Microbial translocation of bacterial products across the intestinal barrier occurs in many diseases, including HIV, hepatitis and inflammatory bowel disease. Our aim is to study if it is possible to improve intestinal barrier function via induction of antimicrobial peptides.
Diagnostic and mechanistic aspects on invasive bacterial infections
In this project we study sepsis caused by the bacterium Capnocytophaga canimorsus, which may be transmitted to humans via bites or scratches from dogs or cats. Our aim is to understand how this bacterium can cause severe disease in humans. Invasion mechanisms, immune response and memory related to C.canimorsus infections are currently being investigated. The bacterial strains will be subjected to whole genome sequencing in collaboration with SciLife labs at KI. We are also evaluating novel diagnostic methods of C.canimorsus infection, with focus on MALDI-TOF.
Infections and autoimmune brain disease
Infections may initiate autoimmunity via molecular mimicry or by other mechanisms. Here we study the role of bacterial and viral infections in the cause of autoantibody mediated brain inflammation. We are currently studying the possible relation between influenza-vaccination and narcolepsy in children and adolescents. This is a collaborative project between KI and Finland (prof Markku Partinen).
- CIM: Susanna Brighenti, Jan Andersson, Linda Johansson and Anna Norrby-Teglund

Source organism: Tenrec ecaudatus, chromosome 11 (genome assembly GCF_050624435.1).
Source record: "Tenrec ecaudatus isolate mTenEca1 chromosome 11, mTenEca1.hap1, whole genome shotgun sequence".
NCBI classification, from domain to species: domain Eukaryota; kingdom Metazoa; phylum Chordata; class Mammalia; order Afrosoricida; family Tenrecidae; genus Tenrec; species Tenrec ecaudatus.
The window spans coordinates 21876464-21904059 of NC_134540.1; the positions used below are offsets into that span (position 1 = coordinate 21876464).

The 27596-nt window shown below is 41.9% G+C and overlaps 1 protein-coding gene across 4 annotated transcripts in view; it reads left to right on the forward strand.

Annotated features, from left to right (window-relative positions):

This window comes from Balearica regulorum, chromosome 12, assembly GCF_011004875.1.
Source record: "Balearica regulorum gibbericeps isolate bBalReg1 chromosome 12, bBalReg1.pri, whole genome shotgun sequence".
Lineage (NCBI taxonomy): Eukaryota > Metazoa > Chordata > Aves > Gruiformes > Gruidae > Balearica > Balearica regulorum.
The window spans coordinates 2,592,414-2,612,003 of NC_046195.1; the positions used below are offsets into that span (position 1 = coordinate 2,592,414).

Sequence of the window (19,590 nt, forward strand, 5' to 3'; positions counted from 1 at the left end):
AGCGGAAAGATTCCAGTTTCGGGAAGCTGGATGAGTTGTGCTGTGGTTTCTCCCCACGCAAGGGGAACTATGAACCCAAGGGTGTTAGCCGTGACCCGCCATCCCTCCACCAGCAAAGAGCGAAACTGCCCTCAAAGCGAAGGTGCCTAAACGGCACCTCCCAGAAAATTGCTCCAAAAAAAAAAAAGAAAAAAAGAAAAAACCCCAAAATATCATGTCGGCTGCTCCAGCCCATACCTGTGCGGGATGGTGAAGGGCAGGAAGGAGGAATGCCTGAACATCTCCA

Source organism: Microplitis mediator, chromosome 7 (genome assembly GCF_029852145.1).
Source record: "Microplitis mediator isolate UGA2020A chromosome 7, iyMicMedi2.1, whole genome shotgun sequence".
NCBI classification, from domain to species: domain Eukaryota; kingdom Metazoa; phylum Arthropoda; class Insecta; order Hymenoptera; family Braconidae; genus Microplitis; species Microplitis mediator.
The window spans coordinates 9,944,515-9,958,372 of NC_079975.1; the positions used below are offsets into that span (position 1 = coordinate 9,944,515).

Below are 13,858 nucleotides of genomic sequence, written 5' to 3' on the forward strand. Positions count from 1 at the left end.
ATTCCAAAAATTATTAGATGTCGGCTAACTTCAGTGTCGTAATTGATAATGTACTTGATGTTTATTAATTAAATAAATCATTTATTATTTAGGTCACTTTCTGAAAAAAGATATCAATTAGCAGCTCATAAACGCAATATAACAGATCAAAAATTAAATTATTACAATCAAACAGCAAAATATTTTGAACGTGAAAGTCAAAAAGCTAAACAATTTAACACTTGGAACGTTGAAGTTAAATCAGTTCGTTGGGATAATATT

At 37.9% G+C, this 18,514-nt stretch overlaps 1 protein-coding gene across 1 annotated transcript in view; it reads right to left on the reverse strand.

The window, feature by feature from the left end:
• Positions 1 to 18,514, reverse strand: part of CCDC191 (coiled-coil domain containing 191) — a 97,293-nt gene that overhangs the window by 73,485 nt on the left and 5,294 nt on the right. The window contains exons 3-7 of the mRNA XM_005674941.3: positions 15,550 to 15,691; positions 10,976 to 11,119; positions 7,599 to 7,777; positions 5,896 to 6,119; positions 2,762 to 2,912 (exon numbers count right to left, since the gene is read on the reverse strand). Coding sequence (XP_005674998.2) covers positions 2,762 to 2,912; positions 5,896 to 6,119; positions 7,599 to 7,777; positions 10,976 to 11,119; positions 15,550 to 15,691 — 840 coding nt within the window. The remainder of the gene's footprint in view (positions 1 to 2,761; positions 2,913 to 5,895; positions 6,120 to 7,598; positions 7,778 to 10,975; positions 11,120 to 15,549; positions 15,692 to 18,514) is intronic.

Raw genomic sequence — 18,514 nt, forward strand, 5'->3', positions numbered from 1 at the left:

- MBB: Birgitta Agerberth
- MTC: Birgitta Henriques-Normark
- Clinical Pharmacology: Linda Björkhem-Bergman, Lena Ekström, Jonatan Lindh
- Clinical Microbiology: Volkan Özenci
- Dept of Neuroscience, KI: Tomas Hökfelt
- Stockholm County Council (ALF)
- The Foundation for Strategic Research (SSF)
- Magnus Bergwall and Åke Wiberg foundations
- Swedish Society for Medical Microbiology
- Karolinska Institutet
- Pfizer (Pneumococcal vaccination)
- Finnish Academy/VR (Narcolepsy)
CMV-associated encephalitis and antineuronal autoantibodies--a case report.
BMC Neurol 2012 Sep;12():87
Identification of blood and wound isolates of C. canimorsus and C. cynodegmi using VITEK2 and MALDI-TOF.
Eur. J. Clin. Microbiol. Infect. Dis. 2012 Oct;31(10):2631-7
Impaired release of antimicrobial peptides into nasal fluid of hyper-IgE and CVID patients.
PLoS ONE 2011 ;6(12):e29316
Studies on the antibacterial effects of statins--in vitro and in vivo.
PLoS ONE 2011 ;6(8):e24394
Human monocytes promote Th1 and Th17 responses to Streptococcus pneumoniae.
Infect. Immun. 2011 Oct;79(10):4210-7
Specificity in killing pathogens is mediated by distinct repertoires of human neutrophil peptides.
J Innate Immun 2010 ;2(6):508-21
The antimicrobial peptide LL-37 inhibits HIV-1 replication.
Curr. HIV Res. 2007 Jul;5(4):410-5
Induction of the antimicrobial peptide CRAMP in the blood-brain barrier and meninges after meningococcal infection.
Infect. Immun. 2006 Dec;74(12):6982-91
Improved outcome in shigellosis associated with butyrate induction of an endogenous peptide antibiotic.
Proc. Natl. Acad. Sci. U.S.A. 2006 Jun;103(24):9178-83
The antimicrobial peptide cathelicidin protects the urinary tract against invasive bacterial infection.
Nat. Med. 2006 Jun;12(6):636-41
Neisseria gonorrhoeae downregulates expression of the human antimicrobial peptide LL-37.
Cell. Microbiol. 2005 Jul;7(7):1009-17
CD46 in meningococcal disease.
Science 2003 Jul;301(5631):373-5
Induction of the human cathelicidin LL-37 as a novel treatment against bacterial infections.
J. Leukoc. Biol. 2012 Oct;92(4):735-42
[Natural immunity--first line defense. New treatment against infections and autoimmune diseases in sight].
We always want to get in touch with talented potential co-workers. If you are interested in doing research within our group, as a degree project or as a researcher, please contact the group leader Peter Bergman.